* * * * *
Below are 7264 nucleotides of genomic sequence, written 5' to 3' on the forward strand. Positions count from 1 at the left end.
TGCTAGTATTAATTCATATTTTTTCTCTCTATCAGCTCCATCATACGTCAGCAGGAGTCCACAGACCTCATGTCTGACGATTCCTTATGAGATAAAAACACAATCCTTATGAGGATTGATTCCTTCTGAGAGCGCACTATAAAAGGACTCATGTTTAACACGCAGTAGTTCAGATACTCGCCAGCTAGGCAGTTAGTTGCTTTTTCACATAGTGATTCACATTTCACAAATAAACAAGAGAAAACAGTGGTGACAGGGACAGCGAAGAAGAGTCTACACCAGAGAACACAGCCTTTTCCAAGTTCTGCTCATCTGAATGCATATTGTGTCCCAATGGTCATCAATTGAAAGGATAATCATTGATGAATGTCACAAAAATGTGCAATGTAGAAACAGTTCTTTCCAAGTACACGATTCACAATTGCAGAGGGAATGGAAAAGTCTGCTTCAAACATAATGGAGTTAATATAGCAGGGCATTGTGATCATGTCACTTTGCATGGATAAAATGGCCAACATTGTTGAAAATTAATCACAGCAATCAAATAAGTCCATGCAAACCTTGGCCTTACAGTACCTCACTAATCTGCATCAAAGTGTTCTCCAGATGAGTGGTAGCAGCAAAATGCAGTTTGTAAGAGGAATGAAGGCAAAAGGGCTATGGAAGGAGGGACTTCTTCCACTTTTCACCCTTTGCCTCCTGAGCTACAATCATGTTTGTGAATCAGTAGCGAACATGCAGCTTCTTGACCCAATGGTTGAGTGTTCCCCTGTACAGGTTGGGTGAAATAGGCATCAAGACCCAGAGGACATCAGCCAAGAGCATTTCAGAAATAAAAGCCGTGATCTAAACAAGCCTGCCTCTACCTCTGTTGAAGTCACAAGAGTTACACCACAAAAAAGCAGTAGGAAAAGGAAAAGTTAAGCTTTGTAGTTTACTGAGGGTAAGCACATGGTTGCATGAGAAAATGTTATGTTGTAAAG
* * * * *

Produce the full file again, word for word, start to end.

Below are 7264 nucleotides of genomic sequence, written 5' to 3' on the forward strand. Positions count from 1 at the left end.
TGCTAGTATTAATTCATATTTTTTCTCTCTATCAGCTCCATCATACGTCAGCAGGAGTCCACAGACCTCATGTCTGACGATTCCTTATGAGATAAAAACACAATCCTTATGAGGATTGATTCCTTCTGAGAGCGCACTATAAAAGGACTCATGTTTAACACGCAGTAGTTCAGATACTCGCCAGCTAGGCAGTTAGTTGCTTTTTCACATAGTGATTCACATTTCACAAATAAACAAGAGAAAACAGTGGTGACAGGGACAGCGAAGAAGAGTCTACACCAGAGAACACAGCCTTTTCCAAGTTCTGCTCATCTGAATGCATATTGTGTCCCAATGGTCATCAATTGAAAGGATAATCATTGATGAATGTCACAAAAATGTGCAATGTAGAAACAGTTCTTTCCAAGTACACGATTCACAATTGCAGAGGGAATGGAAAAGTCTGCTTCAAACATAATGGAGTTAATATAGCAGGGCATTGTGATCATGTCACTTTGCATGGATAAAATGGCCAACATTGTTGAAAATTAATCACAGCAATCAAATAAGTCCATGCAAACCTTGGCCTTACAGTACCTCACTAATCTGCATCAAAGTGTTCTCCAGATGAGTGGTAGCAGCAAAATGCAGTTTGTAAGAGGAATGAAGGCAAAAGGGCTATGGAAGGAGGGACTTCTTCCACTTTTCACCCTTTGCCTCCTGAGCTACAATCATGTTTGTGAATCAGTAGCGAACATGCAGCTTCTTGACCCAATGGTTGAGTGTTCCCCTGTACAGGTTGGGTGAAATAGGCATCAAGACCCAGAGGACATCAGCCAAGAGCATTTCAGAAATAAAAGCCGTGATCTAAACAAGCCTGCCTCTACCTCTGTTGAAGTCACAAGAGTTACACCACAAAAAAGCAGTAGGAAAAGGAAAAGTTAAGCTTTGTAGTTTACTGAGGGTAAGCACATGGTTGCATGAGAAAATGTTATGTTGTAAAG